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AB1025 Corpo study: Comprehending osteoporosis real perception and overview
  1. L. Cunha-Miranda1,
  2. S. Fernandes1,
  3. E. Simões1,
  4. N. Gonçalves2,
  5. E. Leiria2,
  6. L. Nogueira2
  1. 1Instituto Português De Reumatologia
  2. 2KeyPoint, Scientific Consultancy, Lisboa, Portugal


Background Osteoporosis (OP) is associated with pain, disability and increased mortality1. For being a silent disease and recognized by the general population as an aging disease2 a population with OP and an older population can be more aware of its severity.

Objectives To evaluate subjects’ perceptions on OP including its severity degree, in individuals in the general population and individuals in a high risk of fracture (HRF) population, comparing subjects with and without self-reported OP.

Methods A cross sectional survey was performed including a representative sample of the Portuguese population aged ≥50 years (selected by a random route method, door to door) and a HRF population (convenience sample, selected randomly from nursing homes and long term facilities from Mainland Portugal). Inclusion criteria for the HRF population are age ≥50 years, history of femoral neck fracture on the 24 months prior and absence of cognitive limitations. Survey included demographics and clinical variables. A descriptive analysis was performed for all variables, including relative frequencies for categorical variables and mean ± standard deviation for continuous variables. T-test was performed for the study hypothesis. 95% Confidence intervals (CI) are determined and all calculations assume a 5% significance level.

Results The analyses included 2007 subjects from the general population (mean age 65.3±10.4 years; 55.2% female). 62 subjects self-reported OP (3.1%; 95% CI:2.4%>3.9%). The HRF population included 419 subjects (mean age 78.3±7.8), being 70.4% female. 37.5% self-reported OP (n=157; 95% CI: 32.9%>42.2%). In a scale from 1 (no severity) to 10 (maximum severity), the general population graded OP as 5.7±2.0. Self-reporting OP subjects significantly graded this disease as more severe than the remaining population (7.6±1.9 vs. 5.7±2.0; p<0.001). The HRF population graded OP with a 6.8±2.2 score. Subjects who self-report OP in this population significantly graded this disease as more severe than the remaining subjects (7.9±1.7 vs. 6.4±2.2; p<0.001). The HRF population significantly graded OP as a more severe disease than the general population (5.7±2.0 vs. 6.8±2.2; p<0.001). When asked about their concern regarding OP, in a scale from 1 (no concern) to 10 (maximum concern), the mean level on the general population was 5.7±2.4. Subjects in this population with self-reported OP significantly revealed more concern with this disease than subjects without OP (8.2±2.1 vs. 5.6±2.4; p<0.001). The mean level of concern on the high risk of fracture population was 6.8±2.5. Within this population, subjects who self-reported OP significantly revealed more concern with this disease than subjects without self-reported OP (8.1±2.0 vs. 6.1±2.5; p<0.001).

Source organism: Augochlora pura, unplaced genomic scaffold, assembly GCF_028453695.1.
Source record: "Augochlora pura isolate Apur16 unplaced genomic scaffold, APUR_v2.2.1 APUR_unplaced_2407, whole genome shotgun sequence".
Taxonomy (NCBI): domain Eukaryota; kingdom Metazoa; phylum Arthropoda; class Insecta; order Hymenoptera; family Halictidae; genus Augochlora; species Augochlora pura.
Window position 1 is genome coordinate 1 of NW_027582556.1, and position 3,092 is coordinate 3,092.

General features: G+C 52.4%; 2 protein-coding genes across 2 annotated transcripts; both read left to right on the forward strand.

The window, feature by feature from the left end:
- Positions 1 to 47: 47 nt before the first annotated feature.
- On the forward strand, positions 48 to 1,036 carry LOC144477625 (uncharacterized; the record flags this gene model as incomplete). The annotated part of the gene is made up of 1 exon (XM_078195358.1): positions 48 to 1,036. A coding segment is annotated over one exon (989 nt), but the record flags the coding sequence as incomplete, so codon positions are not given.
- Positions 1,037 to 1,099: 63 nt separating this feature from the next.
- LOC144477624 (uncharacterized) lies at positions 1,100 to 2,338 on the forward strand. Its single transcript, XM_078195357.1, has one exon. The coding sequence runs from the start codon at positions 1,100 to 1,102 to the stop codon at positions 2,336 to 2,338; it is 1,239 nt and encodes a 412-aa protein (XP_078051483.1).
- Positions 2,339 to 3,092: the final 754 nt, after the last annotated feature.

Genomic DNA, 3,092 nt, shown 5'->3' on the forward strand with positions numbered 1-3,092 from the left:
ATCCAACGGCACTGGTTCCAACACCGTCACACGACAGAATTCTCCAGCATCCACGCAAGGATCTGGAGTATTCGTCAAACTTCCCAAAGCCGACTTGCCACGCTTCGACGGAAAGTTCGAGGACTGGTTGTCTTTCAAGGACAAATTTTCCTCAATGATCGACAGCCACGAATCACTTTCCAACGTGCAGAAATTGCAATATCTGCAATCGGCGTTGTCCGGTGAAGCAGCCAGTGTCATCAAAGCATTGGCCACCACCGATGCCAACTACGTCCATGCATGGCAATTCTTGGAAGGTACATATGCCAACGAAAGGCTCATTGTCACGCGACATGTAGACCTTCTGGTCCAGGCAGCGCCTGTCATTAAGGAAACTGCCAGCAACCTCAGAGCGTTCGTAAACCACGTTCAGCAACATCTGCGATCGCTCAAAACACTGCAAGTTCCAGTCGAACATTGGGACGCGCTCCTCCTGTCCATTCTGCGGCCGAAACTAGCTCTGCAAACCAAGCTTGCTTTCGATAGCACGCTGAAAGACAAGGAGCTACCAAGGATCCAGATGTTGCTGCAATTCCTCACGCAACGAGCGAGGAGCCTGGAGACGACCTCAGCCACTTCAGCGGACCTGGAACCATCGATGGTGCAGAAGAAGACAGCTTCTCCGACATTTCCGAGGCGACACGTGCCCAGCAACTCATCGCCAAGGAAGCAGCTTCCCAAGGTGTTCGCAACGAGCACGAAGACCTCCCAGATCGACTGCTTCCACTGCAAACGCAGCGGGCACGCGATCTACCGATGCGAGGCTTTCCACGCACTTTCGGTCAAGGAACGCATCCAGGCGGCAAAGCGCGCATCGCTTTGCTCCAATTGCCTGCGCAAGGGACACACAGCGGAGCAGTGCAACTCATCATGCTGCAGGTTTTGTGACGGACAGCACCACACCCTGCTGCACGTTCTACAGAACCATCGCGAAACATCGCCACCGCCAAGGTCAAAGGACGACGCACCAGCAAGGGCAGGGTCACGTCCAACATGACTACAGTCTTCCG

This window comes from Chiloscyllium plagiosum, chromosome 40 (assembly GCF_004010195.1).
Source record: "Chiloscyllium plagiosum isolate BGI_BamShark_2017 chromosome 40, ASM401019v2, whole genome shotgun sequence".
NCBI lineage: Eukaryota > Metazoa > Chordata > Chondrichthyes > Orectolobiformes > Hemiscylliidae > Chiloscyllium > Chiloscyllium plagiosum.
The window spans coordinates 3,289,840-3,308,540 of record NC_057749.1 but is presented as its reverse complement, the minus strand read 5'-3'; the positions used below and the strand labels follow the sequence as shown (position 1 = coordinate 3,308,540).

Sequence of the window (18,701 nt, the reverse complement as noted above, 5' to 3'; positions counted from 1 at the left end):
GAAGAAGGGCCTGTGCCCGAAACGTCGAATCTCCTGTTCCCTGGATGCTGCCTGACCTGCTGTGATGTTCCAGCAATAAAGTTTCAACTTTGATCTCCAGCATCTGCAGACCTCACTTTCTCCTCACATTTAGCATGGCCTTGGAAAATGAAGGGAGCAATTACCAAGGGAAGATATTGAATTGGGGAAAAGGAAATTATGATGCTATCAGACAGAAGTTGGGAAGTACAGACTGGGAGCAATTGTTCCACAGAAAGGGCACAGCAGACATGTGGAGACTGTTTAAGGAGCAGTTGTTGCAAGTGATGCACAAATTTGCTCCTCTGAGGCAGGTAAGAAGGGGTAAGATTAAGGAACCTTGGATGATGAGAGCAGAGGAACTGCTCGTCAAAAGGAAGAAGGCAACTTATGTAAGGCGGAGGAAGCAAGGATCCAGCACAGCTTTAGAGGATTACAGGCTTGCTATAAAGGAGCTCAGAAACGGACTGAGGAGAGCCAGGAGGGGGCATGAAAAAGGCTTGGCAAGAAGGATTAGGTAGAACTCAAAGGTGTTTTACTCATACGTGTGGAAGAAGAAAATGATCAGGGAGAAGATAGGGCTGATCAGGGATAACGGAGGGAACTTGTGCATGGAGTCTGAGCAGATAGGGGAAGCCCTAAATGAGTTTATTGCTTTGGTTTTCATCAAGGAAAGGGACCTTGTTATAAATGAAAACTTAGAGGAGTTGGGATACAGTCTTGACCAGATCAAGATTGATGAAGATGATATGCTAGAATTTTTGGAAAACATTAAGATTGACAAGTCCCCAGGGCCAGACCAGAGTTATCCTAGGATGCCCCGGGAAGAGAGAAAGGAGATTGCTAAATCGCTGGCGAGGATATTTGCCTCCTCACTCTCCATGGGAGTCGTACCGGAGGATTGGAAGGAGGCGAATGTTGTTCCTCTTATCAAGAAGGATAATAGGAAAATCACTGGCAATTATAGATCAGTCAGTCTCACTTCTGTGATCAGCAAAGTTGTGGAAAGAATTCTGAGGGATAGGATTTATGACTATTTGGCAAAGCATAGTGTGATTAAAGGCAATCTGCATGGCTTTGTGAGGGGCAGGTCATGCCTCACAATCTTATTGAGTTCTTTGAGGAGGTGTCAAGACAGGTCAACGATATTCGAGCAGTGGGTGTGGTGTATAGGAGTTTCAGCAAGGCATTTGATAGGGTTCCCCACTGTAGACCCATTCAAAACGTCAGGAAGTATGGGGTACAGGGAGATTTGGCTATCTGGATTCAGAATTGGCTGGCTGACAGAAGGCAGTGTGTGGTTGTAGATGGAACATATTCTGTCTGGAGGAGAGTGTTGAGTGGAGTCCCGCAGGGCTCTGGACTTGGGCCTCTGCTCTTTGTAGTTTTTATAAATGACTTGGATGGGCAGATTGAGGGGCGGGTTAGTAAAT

Conclusions The high risk population understands OP as a more severe disease than the general population. Moreover, subjects with self-reported OP tend to grade OP as a more serious disease when comparing with subjects without OP, in both studied populations. Awareness of this disease must be improved in order to trigger prevention measures especially for the general population.

  1. American College of Rheumatology. The Role of Rheumatologists in the Management of Osteoporosis – Position statement.

  2. Werner P. Knowledge about osteoporosis: assessment, correlates and outcomes. Osteoporos Int 2005;16(2):115-27.

Disclosure of Interest None Declared

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